Rehab gone wrong
International | London attack raises questions about the handling of ISIS detainees
by Mindy Belz
Posted 12/02/19, 12:38 pm
BRITAIN: The London Bridge attacker was depicted as a success story in the rehab program where the convicted jihadist launched his knife attack Friday. He killed two people and wounded three others before bystanders chased him down and police shot and killed him. The case of the assailant, recently released from jail, again raises questions for Europe and the United States over what to do with foreign fighters for ISIS detained in Syria and Iraq.
- ISIS claimed responsibility for Friday’s assault.
- Out of 196 terrorists sentenced in France, more than half will be released in 2020.
IRAN: A destroyed bank is just one sign of the worst protests in 40 years since Tehran’s Islamic Revolution. At least 180 people have been killed, yet protesters continue to overrule a harsh government crackdown.
IRAQ: The Iraqi parliament approved the resignation of Prime Minister Adel Abdul Mahdi, just over a year after he took office, following two months of protests with more than 420 people killed by security forces.
UKRAINE: President Volodymyr Zelensky again denied that he and President Donald Trump ever discussed a decision to withhold American aid to Ukraine—part of an alleged quid pro quo at the center of the impeachment inquiry in Washington. Zelensky also said Trump’s characterization of Ukraine as “a corrupt country” impedes efforts to win back the Crimean Peninsula and other areas seized by Russia in 2014.
ALBANIA: Churches are at the center of a recovery effort after two earthquakes rocked the country, damaging buildings, killing at least 47 people, and injuring 750 others. The magnitude 6.4 quake on Tuesday was the worst in decades. The Albanian Evangelical Alliance is coordinating aid across the country, providing hot meals, tents, blankets, transportation, and other care for traumatized victims.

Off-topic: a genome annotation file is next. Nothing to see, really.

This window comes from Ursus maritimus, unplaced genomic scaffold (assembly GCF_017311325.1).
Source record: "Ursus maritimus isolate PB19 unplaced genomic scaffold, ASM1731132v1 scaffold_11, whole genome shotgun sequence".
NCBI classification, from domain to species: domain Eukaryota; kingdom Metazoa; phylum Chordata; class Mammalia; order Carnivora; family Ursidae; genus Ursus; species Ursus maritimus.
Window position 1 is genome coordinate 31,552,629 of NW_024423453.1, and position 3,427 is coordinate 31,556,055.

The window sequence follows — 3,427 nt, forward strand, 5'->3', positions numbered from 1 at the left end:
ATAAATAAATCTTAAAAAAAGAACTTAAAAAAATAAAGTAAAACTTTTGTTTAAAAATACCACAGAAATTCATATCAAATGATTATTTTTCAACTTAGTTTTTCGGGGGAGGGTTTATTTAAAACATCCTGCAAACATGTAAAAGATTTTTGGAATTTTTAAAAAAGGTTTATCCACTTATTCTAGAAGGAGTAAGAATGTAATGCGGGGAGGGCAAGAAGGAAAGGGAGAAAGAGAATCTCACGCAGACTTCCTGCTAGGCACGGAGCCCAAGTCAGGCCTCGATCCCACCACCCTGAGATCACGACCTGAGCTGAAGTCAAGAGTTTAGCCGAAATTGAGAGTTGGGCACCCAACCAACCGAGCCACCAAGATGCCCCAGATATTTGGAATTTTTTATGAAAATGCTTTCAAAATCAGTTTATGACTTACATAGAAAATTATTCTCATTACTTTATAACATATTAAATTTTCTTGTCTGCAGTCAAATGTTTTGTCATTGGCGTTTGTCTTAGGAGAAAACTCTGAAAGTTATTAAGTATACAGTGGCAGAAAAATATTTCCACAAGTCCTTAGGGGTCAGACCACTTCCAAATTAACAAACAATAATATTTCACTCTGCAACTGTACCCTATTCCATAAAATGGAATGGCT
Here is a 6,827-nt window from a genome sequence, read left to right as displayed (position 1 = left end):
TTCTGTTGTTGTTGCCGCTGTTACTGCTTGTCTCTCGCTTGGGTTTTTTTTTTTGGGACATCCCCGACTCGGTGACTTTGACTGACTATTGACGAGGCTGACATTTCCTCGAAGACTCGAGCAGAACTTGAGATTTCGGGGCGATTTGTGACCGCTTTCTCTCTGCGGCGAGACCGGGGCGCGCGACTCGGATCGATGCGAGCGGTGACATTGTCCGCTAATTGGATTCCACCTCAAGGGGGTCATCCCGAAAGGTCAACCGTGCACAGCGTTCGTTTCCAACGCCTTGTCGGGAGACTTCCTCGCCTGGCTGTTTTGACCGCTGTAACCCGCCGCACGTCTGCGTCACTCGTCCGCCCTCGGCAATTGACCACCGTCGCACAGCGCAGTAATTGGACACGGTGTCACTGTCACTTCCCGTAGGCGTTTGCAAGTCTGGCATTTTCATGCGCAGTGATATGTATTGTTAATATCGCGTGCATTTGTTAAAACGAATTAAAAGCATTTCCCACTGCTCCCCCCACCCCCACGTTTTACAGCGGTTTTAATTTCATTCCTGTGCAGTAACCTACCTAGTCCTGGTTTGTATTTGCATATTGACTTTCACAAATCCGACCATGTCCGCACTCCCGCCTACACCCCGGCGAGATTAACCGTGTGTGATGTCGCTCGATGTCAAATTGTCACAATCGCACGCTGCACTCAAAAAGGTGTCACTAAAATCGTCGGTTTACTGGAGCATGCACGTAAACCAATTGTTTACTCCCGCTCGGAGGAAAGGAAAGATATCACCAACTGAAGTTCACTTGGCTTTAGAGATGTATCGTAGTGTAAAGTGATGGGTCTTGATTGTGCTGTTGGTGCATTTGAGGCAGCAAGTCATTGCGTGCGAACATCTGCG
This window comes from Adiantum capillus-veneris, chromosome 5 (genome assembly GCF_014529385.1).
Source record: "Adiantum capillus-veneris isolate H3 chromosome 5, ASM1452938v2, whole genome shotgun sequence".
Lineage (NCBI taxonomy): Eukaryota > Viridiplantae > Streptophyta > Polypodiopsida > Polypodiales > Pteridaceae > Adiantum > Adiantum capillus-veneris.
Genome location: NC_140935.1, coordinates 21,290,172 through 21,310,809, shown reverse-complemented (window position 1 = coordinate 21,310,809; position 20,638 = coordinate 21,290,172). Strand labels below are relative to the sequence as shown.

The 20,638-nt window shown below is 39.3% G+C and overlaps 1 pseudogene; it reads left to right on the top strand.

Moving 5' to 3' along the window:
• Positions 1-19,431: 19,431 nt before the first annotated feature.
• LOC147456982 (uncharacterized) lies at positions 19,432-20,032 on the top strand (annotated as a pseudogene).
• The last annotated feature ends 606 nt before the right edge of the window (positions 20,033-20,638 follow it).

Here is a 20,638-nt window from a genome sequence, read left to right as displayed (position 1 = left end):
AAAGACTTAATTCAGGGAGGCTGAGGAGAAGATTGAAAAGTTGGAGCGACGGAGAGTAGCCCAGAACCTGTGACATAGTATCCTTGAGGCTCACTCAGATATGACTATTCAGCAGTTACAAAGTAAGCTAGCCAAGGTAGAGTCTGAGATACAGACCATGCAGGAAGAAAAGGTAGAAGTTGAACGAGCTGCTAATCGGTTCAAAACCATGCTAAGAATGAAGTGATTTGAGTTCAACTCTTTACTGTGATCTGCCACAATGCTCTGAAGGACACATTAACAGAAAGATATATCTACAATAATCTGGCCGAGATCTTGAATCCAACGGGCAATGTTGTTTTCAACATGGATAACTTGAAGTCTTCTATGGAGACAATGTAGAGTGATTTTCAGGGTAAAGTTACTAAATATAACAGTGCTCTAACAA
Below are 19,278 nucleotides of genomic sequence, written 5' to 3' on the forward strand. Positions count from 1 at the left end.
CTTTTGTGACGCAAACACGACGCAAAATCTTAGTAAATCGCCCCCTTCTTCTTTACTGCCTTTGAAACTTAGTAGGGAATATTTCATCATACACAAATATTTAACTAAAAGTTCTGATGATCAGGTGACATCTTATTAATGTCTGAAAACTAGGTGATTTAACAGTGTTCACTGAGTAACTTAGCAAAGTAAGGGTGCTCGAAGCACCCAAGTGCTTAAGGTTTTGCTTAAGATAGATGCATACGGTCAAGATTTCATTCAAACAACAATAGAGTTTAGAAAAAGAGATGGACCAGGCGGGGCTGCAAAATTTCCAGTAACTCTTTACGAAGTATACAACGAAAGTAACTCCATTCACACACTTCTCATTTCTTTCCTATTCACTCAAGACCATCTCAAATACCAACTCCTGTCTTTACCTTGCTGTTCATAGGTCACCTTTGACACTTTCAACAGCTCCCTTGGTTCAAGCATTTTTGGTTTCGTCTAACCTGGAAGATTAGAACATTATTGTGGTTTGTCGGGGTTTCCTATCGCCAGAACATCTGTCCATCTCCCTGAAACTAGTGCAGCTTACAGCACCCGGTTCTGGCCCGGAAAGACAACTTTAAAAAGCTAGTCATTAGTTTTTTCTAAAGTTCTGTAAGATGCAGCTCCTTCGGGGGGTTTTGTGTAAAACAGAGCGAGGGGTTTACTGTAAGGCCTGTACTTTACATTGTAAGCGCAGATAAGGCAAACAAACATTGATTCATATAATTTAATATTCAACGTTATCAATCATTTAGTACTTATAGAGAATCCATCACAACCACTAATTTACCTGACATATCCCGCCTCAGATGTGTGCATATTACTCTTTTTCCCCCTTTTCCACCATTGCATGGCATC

HUNGARY: A three-day conference on Christian persecution hosted by the Orbán government drew 600 participants from 40 countries, including clergy from hot zones like Syria, Iraq, and Lebanon. Minister of Foreign Affairs and Trade Péter Szijjártó told the gathering:
“The Hungarian government rejects the approach that often appears on the part of the international community, according to which Christian phobia and any form of anti-Christian sentiment is acceptable.”
TURKEY: Ahead of NATO’s 70th anniversary summit in London, which begins Tuesday, Turkey is banking on keeping its Russian air defense system separate from NATO defenses. Such an arrangement technically violates the treaty alliance and comes after the United States eased sanctions over the S-400 system. It also comes amid reports that Turkish forces are constructing a concrete separation wall inside Syria and with a new report documenting attacks on civilians in the area.
SRI LANKA: The election of Gotabaya Rajapaksa threatens a return to Sinhalese Buddhist hegemony, and Christian pastors warn that churches may face a new wave of persecution. Easter Sunday terror attacks this year killed 257 people and targeted three churches.
EGYPT: The raid on a leading independent news outlet and arrest of its senior editor last week underscore the state’s choke on press and other freedoms. According to a recent report, at least 546 websites have been blocked by the Egyptian authorities—including BBC News and U.S.-funded Alhurra News.
ITALY: Pope Francis urged followers to continue public displays of the Nativity in a statement signed Sunday, the first Sunday of Advent, in the town of Greccio, where St. Francis of Assisi in 1223 created the first crèche.
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